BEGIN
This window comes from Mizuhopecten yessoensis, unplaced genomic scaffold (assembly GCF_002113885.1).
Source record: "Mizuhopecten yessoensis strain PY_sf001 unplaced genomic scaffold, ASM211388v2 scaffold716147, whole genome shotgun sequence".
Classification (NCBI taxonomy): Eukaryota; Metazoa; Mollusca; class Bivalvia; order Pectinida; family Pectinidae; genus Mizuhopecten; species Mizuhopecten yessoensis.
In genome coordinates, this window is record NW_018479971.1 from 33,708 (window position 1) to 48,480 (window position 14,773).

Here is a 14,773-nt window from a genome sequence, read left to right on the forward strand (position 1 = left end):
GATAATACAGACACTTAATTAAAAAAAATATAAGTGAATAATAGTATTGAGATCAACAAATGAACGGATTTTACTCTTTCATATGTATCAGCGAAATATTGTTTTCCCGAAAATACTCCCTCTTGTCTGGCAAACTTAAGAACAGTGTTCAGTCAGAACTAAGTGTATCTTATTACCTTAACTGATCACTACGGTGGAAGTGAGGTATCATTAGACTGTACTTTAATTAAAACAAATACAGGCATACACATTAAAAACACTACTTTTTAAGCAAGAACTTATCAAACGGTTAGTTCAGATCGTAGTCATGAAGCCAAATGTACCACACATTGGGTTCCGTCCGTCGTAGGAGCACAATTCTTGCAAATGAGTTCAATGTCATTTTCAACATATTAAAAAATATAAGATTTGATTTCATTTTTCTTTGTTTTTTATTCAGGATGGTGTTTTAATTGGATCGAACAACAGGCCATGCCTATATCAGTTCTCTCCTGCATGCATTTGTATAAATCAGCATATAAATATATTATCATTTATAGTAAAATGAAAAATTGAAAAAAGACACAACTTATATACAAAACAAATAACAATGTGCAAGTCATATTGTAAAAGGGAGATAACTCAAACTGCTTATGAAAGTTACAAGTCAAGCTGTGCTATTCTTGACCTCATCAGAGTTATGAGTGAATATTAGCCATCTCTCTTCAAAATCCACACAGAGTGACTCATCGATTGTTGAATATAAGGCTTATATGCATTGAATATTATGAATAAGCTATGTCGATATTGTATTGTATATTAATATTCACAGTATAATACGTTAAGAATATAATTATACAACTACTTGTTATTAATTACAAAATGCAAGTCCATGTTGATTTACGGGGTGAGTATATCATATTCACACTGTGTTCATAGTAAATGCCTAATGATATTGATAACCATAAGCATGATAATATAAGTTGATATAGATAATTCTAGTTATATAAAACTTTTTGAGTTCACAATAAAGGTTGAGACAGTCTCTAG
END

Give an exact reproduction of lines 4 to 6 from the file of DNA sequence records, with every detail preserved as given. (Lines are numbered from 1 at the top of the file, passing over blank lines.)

In genome coordinates, this window is record NW_018479971.1 from 33,708 (window position 1) to 48,480 (window position 14,773).

Here is a 14,773-nt window from a genome sequence, read left to right on the forward strand (position 1 = left end):
GATAATACAGACACTTAATTAAAAAAAATATAAGTGAATAATAGTATTGAGATCAACAAATGAACGGATTTTACTCTTTCATATGTATCAGCGAAATATTGTTTTCCCGAAAATACTCCCTCTTGTCTGGCAAACTTAAGAACAGTGTTCAGTCAGAACTAAGTGTATCTTATTACCTTAACTGATCACTACGGTGGAAGTGAGGTATCATTAGACTGTACTTTAATTAAAACAAATACAGGCATACACATTAAAAACACTACTTTTTAAGCAAGAACTTATCAAACGGTTAGTTCAGATCGTAGTCATGAAGCCAAATGTACCACACATTGGGTTCCGTCCGTCGTAGGAGCACAATTCTTGCAAATGAGTTCAATGTCATTTTCAACATATTAAAAAATATAAGATTTGATTTCATTTTTCTTTGTTTTTTATTCAGGATGGTGTTTTAATTGGATCGAACAACAGGCCATGCCTATATCAGTTCTCTCCTGCATGCATTTGTATAAATCAGCATATAAATATATTATCATTTATAGTAAAATGAAAAATTGAAAAAAGACACAACTTATATACAAAACAAATAACAATGTGCAAGTCATATTGTAAAAGGGAGATAACTCAAACTGCTTATGAAAGTTACAAGTCAAGCTGTGCTATTCTTGACCTCATCAGAGTTATGAGTGAATATTAGCCATCTCTCTTCAAAATCCACACAGAGTGACTCATCGATTGTTGAATATAAGGCTTATATGCATTGAATATTATGAATAAGCTATGTCGATATTGTATTGTATATTAATATTCACAGTATAATACGTTAAGAATATAATTATACAACTACTTGTTATTAATTACAAAATGCAAGTCCATGTTGATTTACGGGGTGAGTATATCATATTCACACTGTGTTCATAGTAAATGCCTAATGATATTGATAACCATAAGCATGATAATATAAGTTGATATAGATAATTCTAGTTATATAAAACTTTTTGAGTTCACAATAAAGGTTGAGACAGTCTCTAG